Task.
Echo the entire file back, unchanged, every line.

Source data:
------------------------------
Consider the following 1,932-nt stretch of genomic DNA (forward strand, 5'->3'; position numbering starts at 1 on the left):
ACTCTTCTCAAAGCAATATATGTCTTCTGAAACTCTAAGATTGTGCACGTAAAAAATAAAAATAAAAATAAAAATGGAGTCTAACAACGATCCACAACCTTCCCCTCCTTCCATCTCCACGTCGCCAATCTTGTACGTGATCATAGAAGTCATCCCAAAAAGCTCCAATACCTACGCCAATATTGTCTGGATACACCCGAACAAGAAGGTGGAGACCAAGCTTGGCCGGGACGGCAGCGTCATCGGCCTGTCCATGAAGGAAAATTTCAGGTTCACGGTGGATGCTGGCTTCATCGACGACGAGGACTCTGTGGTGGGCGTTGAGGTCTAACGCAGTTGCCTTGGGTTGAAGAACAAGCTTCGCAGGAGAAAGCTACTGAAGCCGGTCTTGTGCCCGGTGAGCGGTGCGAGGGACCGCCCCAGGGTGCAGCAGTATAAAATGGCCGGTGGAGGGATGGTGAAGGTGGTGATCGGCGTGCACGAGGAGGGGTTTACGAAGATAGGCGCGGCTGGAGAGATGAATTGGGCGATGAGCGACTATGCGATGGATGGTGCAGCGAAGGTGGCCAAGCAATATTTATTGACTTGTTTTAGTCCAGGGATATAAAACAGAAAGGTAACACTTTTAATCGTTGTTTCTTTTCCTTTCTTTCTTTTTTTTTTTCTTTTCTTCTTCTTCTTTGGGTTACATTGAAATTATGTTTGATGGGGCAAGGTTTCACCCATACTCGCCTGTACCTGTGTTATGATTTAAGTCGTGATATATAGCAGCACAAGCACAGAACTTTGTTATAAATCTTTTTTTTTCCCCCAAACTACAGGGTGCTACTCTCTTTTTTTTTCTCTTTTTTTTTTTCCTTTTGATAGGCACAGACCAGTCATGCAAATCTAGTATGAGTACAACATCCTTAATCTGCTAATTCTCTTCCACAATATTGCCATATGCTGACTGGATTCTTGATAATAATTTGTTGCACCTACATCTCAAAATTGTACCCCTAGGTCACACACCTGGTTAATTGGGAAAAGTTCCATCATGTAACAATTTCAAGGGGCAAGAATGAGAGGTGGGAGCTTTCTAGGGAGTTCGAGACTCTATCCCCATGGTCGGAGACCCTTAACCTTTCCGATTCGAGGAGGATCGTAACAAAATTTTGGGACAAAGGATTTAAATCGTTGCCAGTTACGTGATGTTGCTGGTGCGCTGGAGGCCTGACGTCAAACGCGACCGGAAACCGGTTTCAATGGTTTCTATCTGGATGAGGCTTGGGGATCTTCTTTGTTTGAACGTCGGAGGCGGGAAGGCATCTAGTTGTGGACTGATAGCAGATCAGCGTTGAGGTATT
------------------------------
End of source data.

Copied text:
Consider the following 1,932-nt stretch of genomic DNA (forward strand, 5'->3'; position numbering starts at 1 on the left):
ACTCTTCTCAAAGCAATATATGTCTTCTGAAACTCTAAGATTGTGCACGTAAAAAATAAAAATAAAAATAAAAATGGAGTCTAACAACGATCCACAACCTTCCCCTCCTTCCATCTCCACGTCGCCAATCTTGTACGTGATCATAGAAGTCATCCCAAAAAGCTCCAATACCTACGCCAATATTGTCTGGATACACCCGAACAAGAAGGTGGAGACCAAGCTTGGCCGGGACGGCAGCGTCATCGGCCTGTCCATGAAGGAAAATTTCAGGTTCACGGTGGATGCTGGCTTCATCGACGACGAGGACTCTGTGGTGGGCGTTGAGGTCTAACGCAGTTGCCTTGGGTTGAAGAACAAGCTTCGCAGGAGAAAGCTACTGAAGCCGGTCTTGTGCCCGGTGAGCGGTGCGAGGGACCGCCCCAGGGTGCAGCAGTATAAAATGGCCGGTGGAGGGATGGTGAAGGTGGTGATCGGCGTGCACGAGGAGGGGTTTACGAAGATAGGCGCGGCTGGAGAGATGAATTGGGCGATGAGCGACTATGCGATGGATGGTGCAGCGAAGGTGGCCAAGCAATATTTATTGACTTGTTTTAGTCCAGGGATATAAAACAGAAAGGTAACACTTTTAATCGTTGTTTCTTTTCCTTTCTTTCTTTTTTTTTTTCTTTTCTTCTTCTTCTTTGGGTTACATTGAAATTATGTTTGATGGGGCAAGGTTTCACCCATACTCGCCTGTACCTGTGTTATGATTTAAGTCGTGATATATAGCAGCACAAGCACAGAACTTTGTTATAAATCTTTTTTTTTCCCCCAAACTACAGGGTGCTACTCTCTTTTTTTTTCTCTTTTTTTTTTTCCTTTTGATAGGCACAGACCAGTCATGCAAATCTAGTATGAGTACAACATCCTTAATCTGCTAATTCTCTTCCACAATATTGCCATATGCTGACTGGATTCTTGATAATAATTTGTTGCACCTACATCTCAAAATTGTACCCCTAGGTCACACACCTGGTTAATTGGGAAAAGTTCCATCATGTAACAATTTCAAGGGGCAAGAATGAGAGGTGGGAGCTTTCTAGGGAGTTCGAGACTCTATCCCCATGGTCGGAGACCCTTAACCTTTCCGATTCGAGGAGGATCGTAACAAAATTTTGGGACAAAGGATTTAAATCGTTGCCAGTTACGTGATGTTGCTGGTGCGCTGGAGGCCTGACGTCAAACGCGACCGGAAACCGGTTTCAATGGTTTCTATCTGGATGAGGCTTGGGGATCTTCTTTGTTTGAACGTCGGAGGCGGGAAGGCATCTAGTTGTGGACTGATAGCAGATCAGCGTTGAGGTATT